The Observable

Sometimes I make things. Sometimes I write about them.

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Solving that pesky file rename in git with APFS Volumes

I’ve been using this setup for over 2 years now and it saved me from a large number of small to medium headaches that used to haunt me every so often. Because of this, I think it’s worth talking about in a blog post.

So what am I talking about

Ever had to commit a file only to realise that you got the capitalisation wrong? I’ve certainly been in that situation.

Well you’d think that you could just go back, edit the filename, git commit --commit and you’re good, right? Wrong.


Well… Wrong for most users at least, because most of them will notice that the naming change wasn’t picked up by git.

The reason why? It’s probably because you’re using a case-insensitive file system. It used to be the default option for HFS+, and it still is the default for APFS. Some applications rely on this to be the case, like the Adobe suite, so you don’t want to change case-sensitivity for your whole...

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Xcode 9 and Carthage - That pesky Coverage data

Like any other year the new Xcode GM came out and everybody started rushing to submit their apps. This year, I was also one of these early adopters. Things were going relatively smoothly, except for a weird issue with xattr when trying to export archives. Regardless, I uploaded the build and was ready to see it processed… And then…

The Problem

Screen Shot 2017-09-14 at 12.42.56.png

Invalid Bundle - Disallowed LLVM instrumentation. Do not submit apps with LLVM profiling instrumentation or coverage collection enabled. Turn off LLVM profiling or code coverage, rebuild your app and resubmit the app.

LLVM instrumentation? What? I thought that gets striped out on Archive?

Well it turns out, that it does get stripped out, but only for the main application. I use Carthage for dependency management and Carthage doesn’t build targets with the Archive action (or rather it can’t) and Xcode 9 enables code coverage by default:

Screen Shot 2017-09-14 at 19.03.43.png



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Reverse Hackintosh Pro

Well it’s been awhile, but I’m back to doing my own projects again.


So lately I’ve been feeling left out of the gaming world and thought to myself: “Hey why not build a sweet new gaming rig and jump right back into all of the fun?”. Well, knowing myself I knew that after playing a couple of games, I would get bored and this rig won’t see much use after that.

To counteract that I need to be able to do work on it. But I’m an iOS developer and practically there’s only one platform that I can do my work on - macOS.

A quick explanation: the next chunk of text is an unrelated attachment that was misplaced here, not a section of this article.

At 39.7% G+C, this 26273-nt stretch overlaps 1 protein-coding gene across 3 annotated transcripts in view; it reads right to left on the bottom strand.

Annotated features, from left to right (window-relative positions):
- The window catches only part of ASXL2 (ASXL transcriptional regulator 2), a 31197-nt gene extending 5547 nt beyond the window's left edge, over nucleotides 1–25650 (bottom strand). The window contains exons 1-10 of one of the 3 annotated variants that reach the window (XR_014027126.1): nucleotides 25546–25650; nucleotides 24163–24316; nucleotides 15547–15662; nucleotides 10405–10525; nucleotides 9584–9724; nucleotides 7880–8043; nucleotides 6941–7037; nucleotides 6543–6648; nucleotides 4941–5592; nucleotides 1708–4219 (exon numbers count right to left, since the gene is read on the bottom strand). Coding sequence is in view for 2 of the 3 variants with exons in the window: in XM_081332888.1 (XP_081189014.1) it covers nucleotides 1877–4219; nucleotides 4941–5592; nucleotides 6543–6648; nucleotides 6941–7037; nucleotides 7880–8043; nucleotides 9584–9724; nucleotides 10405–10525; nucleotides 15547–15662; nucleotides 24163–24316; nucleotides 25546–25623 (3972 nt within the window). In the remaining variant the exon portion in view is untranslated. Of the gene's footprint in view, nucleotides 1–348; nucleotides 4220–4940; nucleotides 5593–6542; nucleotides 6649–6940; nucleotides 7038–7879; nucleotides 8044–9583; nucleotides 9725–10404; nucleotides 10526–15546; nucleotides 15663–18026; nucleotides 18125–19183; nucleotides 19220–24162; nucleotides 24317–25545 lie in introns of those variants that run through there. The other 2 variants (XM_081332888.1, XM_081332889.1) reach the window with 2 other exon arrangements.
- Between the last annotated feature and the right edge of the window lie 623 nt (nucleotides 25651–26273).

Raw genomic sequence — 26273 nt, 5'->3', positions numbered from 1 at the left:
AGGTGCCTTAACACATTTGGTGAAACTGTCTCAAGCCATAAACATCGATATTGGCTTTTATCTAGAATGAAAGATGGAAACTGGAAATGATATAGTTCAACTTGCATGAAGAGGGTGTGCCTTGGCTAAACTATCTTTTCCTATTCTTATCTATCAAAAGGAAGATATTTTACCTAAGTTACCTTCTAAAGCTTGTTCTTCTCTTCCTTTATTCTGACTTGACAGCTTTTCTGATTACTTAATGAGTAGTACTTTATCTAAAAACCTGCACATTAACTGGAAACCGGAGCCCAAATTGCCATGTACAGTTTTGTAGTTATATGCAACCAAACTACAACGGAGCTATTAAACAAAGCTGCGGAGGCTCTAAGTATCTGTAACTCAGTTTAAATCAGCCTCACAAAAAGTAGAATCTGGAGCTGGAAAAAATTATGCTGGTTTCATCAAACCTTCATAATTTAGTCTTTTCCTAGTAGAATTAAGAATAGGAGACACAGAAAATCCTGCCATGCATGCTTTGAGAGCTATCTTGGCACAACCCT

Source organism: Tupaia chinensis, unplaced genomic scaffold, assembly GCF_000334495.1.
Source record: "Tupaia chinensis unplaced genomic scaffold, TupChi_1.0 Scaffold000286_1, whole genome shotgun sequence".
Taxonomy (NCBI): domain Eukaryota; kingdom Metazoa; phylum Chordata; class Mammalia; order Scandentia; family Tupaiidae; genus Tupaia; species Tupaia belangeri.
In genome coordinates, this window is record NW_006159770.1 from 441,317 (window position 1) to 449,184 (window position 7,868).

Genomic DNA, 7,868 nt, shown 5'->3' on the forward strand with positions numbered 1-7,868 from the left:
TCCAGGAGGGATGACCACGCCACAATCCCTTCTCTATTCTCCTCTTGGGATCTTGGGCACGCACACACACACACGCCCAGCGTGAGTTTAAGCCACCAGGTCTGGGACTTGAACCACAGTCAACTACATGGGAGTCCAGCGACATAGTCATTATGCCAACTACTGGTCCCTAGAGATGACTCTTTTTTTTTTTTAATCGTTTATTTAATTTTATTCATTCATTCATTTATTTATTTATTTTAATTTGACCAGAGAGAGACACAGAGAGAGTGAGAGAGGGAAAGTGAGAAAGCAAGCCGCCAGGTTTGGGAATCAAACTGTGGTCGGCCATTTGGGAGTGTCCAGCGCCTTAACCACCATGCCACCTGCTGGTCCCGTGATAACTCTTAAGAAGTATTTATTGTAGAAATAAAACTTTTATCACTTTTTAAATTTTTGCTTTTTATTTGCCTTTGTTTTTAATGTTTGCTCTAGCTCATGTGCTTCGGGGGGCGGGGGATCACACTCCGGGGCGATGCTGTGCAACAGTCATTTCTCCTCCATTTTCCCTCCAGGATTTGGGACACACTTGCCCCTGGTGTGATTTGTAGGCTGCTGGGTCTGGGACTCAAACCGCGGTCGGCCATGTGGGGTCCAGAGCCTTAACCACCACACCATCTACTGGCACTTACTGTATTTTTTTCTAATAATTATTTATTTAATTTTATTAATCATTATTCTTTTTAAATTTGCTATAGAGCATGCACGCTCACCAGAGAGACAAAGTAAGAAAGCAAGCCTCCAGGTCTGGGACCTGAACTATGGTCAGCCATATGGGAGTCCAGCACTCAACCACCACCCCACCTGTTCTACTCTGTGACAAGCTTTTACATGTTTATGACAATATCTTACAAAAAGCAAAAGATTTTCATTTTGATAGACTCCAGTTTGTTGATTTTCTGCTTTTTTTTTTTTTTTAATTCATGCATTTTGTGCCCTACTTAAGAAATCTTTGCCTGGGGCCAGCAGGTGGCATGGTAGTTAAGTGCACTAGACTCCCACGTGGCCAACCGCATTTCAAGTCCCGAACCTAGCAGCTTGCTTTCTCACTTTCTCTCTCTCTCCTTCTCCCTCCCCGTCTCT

Alright, so it’s a Hackintosh then!

Apple hasn’t released significantly improved hardware for “pros” in years now, so this might actually be good timing to build one.

But let’s not make things too simple. Remember those older Mac Pros? The cheese graters? Those cases look awesome and sleek, wouldn’t it be awesome to build a pc in one of them? There’s other people...

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Convenient Dependency Injection in Swift

Ever since Swift 1.0 was released, I have been struggling with finding a way to introduce some proper dependency injection into my code. The previous methods that were popular in objective-C like Swizzling or property overloading no longer works or require far too many changes to your code to make them actually worth it.

Natasha Murashev posted some nice ideas about dependency injection through default property values in functions, you can read more about that here.

But there’s one problem with this solution, the default values require that the concrete implementation be dragged in and linked with your testing target, and that might be something that you don’t want to do.

Today I bring you a way to solve these issues: by using default property values, (convenience) initilizers and type extensions to introduce some really convenient dependency injection.

The Example

Let’s start with...

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Linking OpenSSL for the iOS Simulator (1.0.2a)


I’ve been doing some work with a fair amount of crypto for an my upcoming application. Now as you all probably know, the standard for doing any crypto is with OpenSSL. I’m not much of a hipster so I immediately went with that.

The Good

x2on’s OpenSSL-for-iPhone is an excellent tool of convenience. It downloads the latest version of OpenSSL, builds both libssl and libcrypto for all available architectures and glues all slices into one universal library each. It even comes with a script to generate openssl.framework from the resulting libraries.

The Bad

The resulting framework runs great on any device, sadly, the linker just didn’t want to link for the simulator. The linker spewing:

Undefined symbols for architecture x86_64:
  "_OPENSSL_ia32cap_P", referenced from:
      _AES_cbc_encrypt in openssl(aes-x86_64.o)
ld: symbol(s) not found for architecture x86_64
clang: error:

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